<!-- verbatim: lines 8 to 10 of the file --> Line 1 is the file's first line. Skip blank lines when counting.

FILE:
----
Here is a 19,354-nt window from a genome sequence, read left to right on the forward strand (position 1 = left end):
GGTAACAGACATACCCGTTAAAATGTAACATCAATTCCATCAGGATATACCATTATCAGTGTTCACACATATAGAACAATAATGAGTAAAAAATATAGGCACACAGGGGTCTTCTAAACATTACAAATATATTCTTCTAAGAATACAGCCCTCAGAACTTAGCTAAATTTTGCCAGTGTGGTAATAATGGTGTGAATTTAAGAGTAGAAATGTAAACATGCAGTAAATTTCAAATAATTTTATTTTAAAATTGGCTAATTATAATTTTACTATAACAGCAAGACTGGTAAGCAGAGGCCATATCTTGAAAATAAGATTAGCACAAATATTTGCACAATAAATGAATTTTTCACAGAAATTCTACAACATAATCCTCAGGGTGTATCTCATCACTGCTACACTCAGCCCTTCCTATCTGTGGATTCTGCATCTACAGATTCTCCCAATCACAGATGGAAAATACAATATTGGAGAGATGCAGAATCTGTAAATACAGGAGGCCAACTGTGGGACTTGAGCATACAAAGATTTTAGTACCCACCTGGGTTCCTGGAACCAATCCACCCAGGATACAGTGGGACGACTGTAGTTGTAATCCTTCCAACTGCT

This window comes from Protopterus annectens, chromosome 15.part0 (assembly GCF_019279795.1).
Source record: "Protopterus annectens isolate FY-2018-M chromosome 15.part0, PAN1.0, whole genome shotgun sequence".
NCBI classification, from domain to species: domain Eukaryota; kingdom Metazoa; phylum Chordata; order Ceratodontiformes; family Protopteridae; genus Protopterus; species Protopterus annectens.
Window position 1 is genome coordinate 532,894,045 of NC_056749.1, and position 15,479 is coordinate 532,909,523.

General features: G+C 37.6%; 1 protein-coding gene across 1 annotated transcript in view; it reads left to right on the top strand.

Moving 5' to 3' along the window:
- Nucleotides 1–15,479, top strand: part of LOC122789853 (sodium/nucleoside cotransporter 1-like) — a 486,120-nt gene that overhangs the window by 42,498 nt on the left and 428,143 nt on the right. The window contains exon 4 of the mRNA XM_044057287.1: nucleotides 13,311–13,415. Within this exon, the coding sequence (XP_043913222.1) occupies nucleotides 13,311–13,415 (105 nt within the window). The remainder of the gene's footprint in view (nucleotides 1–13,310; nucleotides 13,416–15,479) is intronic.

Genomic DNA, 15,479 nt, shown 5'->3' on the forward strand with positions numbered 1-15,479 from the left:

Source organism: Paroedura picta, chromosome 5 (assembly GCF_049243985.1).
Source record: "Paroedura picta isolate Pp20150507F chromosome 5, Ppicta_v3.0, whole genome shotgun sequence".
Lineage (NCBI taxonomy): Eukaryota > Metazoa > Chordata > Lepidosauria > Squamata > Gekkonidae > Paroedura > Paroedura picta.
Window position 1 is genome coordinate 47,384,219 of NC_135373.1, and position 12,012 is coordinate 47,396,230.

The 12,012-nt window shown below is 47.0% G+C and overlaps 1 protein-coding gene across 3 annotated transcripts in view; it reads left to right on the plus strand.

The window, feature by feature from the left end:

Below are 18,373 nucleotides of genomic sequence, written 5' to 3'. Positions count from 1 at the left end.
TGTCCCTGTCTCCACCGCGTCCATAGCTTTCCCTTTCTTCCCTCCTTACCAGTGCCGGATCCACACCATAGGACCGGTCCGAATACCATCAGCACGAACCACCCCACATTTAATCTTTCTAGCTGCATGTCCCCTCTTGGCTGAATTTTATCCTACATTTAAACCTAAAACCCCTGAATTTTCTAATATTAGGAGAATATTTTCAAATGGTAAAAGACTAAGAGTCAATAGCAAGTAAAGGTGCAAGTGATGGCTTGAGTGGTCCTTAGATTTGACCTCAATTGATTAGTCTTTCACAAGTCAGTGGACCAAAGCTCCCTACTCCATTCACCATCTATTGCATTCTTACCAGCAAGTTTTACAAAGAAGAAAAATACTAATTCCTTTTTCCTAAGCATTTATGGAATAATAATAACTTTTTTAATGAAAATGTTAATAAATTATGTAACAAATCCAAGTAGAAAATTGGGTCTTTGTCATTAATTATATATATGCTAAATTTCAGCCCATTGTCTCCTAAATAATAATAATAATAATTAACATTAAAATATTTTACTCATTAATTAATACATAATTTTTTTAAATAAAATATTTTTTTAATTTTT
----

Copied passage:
Moving 5' to 3' along the window:
- Nucleotides 1–15,479, top strand: part of LOC122789853 (sodium/nucleoside cotransporter 1-like) — a 486,120-nt gene that overhangs the window by 42,498 nt on the left and 428,143 nt on the right. The window contains exon 4 of the mRNA XM_044057287.1: nucleotides 13,311–13,415. Within this exon, the coding sequence (XP_043913222.1) occupies nucleotides 13,311–13,415 (105 nt within the window). The remainder of the gene's footprint in view (nucleotides 1–13,310; nucleotides 13,416–15,479) is intronic.

Genomic DNA, 15,479 nt, shown 5'->3' on the forward strand with positions numbered 1-15,479 from the left: